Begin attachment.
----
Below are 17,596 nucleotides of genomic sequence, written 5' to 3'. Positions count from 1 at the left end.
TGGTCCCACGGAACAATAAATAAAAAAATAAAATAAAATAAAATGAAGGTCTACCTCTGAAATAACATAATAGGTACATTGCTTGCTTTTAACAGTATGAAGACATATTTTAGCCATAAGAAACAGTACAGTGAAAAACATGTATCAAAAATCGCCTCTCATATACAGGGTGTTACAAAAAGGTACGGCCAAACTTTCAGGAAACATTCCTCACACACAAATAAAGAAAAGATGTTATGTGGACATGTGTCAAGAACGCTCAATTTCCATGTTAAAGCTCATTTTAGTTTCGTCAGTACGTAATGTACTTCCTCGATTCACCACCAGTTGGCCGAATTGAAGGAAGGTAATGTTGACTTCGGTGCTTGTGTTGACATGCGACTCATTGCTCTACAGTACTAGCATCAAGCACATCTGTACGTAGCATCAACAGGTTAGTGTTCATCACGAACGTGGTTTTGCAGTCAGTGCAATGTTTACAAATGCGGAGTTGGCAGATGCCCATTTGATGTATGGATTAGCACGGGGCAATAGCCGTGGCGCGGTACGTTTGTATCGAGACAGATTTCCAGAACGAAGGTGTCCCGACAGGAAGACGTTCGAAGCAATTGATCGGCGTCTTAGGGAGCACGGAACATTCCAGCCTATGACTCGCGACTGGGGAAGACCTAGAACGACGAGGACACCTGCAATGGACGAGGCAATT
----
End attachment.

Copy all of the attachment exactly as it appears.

Below are 17,596 nucleotides of genomic sequence, written 5' to 3'. Positions count from 1 at the left end.
TGGTCCCACGGAACAATAAATAAAAAAATAAAATAAAATAAAATGAAGGTCTACCTCTGAAATAACATAATAGGTACATTGCTTGCTTTTAACAGTATGAAGACATATTTTAGCCATAAGAAACAGTACAGTGAAAAACATGTATCAAAAATCGCCTCTCATATACAGGGTGTTACAAAAAGGTACGGCCAAACTTTCAGGAAACATTCCTCACACACAAATAAAGAAAAGATGTTATGTGGACATGTGTCAAGAACGCTCAATTTCCATGTTAAAGCTCATTTTAGTTTCGTCAGTACGTAATGTACTTCCTCGATTCACCACCAGTTGGCCGAATTGAAGGAAGGTAATGTTGACTTCGGTGCTTGTGTTGACATGCGACTCATTGCTCTACAGTACTAGCATCAAGCACATCTGTACGTAGCATCAACAGGTTAGTGTTCATCACGAACGTGGTTTTGCAGTCAGTGCAATGTTTACAAATGCGGAGTTGGCAGATGCCCATTTGATGTATGGATTAGCACGGGGCAATAGCCGTGGCGCGGTACGTTTGTATCGAGACAGATTTCCAGAACGAAGGTGTCCCGACAGGAAGACGTTCGAAGCAATTGATCGGCGTCTTAGGGAGCACGGAACATTCCAGCCTATGACTCGCGACTGGGGAAGACCTAGAACGACGAGGACACCTGCAATGGACGAGGCAATT